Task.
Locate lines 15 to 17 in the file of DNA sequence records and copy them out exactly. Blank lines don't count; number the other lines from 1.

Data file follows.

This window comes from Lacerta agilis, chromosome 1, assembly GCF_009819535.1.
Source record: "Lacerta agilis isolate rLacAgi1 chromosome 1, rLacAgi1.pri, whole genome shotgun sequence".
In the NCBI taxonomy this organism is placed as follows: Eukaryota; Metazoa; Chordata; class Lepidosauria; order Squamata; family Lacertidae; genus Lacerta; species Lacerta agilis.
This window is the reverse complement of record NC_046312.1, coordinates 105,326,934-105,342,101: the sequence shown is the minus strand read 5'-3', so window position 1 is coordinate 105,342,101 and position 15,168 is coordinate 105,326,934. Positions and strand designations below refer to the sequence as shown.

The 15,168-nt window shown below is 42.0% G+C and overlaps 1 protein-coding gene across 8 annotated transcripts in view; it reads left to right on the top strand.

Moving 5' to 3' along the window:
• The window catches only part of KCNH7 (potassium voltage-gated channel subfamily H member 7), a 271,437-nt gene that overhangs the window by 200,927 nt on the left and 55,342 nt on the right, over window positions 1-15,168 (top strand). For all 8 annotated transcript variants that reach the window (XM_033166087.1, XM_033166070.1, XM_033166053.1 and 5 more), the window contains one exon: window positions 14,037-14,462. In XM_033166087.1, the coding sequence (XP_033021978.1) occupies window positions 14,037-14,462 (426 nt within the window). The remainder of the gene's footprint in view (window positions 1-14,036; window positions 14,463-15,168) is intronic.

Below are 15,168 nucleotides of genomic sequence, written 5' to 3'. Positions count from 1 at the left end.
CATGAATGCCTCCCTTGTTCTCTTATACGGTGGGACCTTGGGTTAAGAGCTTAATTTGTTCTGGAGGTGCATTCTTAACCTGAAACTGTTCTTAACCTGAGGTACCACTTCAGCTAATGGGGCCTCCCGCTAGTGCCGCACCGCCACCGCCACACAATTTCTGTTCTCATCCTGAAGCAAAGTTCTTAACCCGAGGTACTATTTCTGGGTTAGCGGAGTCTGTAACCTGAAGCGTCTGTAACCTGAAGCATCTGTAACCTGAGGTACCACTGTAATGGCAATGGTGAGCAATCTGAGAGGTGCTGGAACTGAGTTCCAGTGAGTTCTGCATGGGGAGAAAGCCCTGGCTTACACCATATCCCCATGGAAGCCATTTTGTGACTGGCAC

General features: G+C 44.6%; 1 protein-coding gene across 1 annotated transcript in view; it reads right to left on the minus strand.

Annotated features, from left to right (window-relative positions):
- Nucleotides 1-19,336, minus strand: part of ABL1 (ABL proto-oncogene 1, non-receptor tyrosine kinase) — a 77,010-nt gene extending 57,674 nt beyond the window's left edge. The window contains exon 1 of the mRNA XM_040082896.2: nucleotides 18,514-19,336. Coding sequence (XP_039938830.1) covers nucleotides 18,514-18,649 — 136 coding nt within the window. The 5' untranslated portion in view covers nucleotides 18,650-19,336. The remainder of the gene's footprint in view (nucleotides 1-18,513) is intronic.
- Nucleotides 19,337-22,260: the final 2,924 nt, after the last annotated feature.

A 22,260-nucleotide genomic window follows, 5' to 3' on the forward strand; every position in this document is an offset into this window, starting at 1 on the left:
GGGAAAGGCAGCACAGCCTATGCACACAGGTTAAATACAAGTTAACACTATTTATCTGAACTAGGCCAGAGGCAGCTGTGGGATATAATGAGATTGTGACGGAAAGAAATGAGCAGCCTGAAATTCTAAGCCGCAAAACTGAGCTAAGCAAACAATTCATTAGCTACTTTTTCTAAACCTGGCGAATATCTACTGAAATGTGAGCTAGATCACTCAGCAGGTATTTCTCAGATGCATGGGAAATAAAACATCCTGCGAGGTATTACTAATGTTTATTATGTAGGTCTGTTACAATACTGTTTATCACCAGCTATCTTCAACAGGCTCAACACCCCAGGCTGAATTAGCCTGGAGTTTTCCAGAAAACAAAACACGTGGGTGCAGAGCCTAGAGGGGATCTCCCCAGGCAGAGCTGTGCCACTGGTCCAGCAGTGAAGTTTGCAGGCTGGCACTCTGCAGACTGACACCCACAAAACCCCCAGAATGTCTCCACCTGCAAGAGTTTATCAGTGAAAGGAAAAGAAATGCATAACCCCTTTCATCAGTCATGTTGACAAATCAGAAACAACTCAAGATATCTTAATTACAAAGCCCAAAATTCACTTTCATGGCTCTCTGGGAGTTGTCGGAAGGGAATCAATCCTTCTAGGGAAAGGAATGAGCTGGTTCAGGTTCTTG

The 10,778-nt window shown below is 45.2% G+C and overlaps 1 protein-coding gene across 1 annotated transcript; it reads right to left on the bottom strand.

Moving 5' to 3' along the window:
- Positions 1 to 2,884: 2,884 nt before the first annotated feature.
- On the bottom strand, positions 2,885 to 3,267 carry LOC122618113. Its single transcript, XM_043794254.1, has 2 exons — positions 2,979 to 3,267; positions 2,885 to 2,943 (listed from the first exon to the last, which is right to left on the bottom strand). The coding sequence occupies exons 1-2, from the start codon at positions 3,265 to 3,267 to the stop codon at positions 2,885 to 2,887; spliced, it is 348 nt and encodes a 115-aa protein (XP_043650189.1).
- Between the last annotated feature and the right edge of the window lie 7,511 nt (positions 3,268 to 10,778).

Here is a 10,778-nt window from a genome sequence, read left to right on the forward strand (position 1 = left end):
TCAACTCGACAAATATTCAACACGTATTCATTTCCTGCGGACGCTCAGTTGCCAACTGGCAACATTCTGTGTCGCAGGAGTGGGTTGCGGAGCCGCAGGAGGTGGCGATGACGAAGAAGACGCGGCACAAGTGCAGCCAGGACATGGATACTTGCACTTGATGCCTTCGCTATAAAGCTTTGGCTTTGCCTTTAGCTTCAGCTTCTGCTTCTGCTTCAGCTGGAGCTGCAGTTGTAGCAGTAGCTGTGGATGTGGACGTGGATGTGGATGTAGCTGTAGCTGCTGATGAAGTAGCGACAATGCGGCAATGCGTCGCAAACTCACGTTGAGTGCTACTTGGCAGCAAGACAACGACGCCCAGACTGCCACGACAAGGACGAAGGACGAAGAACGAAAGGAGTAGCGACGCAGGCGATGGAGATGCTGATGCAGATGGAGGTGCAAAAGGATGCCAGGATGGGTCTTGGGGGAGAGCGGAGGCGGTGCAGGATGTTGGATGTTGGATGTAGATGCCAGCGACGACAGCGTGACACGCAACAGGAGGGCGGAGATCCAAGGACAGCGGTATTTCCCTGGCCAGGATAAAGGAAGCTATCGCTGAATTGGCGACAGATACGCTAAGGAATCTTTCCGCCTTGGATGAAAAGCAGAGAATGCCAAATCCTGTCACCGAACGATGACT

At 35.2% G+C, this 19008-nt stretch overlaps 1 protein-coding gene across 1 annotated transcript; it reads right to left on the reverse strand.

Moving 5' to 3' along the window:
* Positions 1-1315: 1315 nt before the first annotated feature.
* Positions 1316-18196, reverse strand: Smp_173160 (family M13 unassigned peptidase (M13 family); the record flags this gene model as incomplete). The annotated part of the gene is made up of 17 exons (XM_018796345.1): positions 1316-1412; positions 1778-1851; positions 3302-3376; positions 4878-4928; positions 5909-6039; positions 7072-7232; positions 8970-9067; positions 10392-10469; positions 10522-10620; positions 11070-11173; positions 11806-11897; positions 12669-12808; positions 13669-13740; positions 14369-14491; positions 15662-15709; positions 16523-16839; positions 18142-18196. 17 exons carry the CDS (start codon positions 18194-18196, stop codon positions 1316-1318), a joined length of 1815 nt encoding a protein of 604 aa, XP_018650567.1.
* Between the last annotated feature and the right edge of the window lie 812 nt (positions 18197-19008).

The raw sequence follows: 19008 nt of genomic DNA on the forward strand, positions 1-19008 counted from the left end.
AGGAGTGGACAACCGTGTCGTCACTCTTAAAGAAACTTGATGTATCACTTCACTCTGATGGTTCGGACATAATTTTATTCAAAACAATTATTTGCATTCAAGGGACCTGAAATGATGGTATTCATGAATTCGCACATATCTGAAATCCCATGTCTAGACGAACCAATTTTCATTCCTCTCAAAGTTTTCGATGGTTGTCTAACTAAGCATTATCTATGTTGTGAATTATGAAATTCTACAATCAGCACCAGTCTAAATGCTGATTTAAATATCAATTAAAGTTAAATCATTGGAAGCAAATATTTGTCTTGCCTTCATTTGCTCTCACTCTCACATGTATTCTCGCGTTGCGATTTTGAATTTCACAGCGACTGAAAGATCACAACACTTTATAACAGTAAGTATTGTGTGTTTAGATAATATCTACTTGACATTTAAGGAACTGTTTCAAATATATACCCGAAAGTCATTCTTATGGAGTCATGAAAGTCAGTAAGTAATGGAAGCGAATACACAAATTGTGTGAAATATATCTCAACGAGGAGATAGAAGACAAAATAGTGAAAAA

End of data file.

GGGAAAGGCAGCACAGCCTATGCACACAGGTTAAATACAAGTTAACACTATTTATCTGAACTAGGCCAGAGGCAGCTGTGGGATATAATGAGATTGTGACGGAAAGAAATGAGCAGCCTGAAATTCTAAGCCGCAAAACTGAGCTAAGCAAACAATTCATTAGCTACTTTTTCTAAACCTGGCGAATATCTACTGAAATGTGAGCTAGATCACTCAGCAGGTATTTCTCAGATGCATGGGAAATAAAACATCCTGCGAGGTATTACTAATGTTTATTATGTAGGTCTGTTACAATACTGTTTATCACCAGCTATCTTCAACAGGCTCAACACCCCAGGCTGAATTAGCCTGGAGTTTTCCAGAAAACAAAACACGTGGGTGCAGAGCCTAGAGGGGATCTCCCCAGGCAGAGCTGTGCCACTGGTCCAGCAGTGAAGTTTGCAGGCTGGCACTCTGCAGACTGACACCCACAAAACCCCCAGAATGTCTCCACCTGCAAGAGTTTATCAGTGAAAGGAAAAGAAATGCATAACCCCTTTCATCAGTCATGTTGACAAATCAGAAACAACTCAAGATATCTTAATTACAAAGCCCAAAATTCACTTTCATGGCTCTCTGGGAGTTGTCGGAAGGGAATCAATCCTTCTAGGGAAAGGAATGAGCTGGTTCAGGTTCTTG

The 10,778-nt window shown below is 45.2% G+C and overlaps 1 protein-coding gene across 1 annotated transcript; it reads right to left on the bottom strand.

Moving 5' to 3' along the window: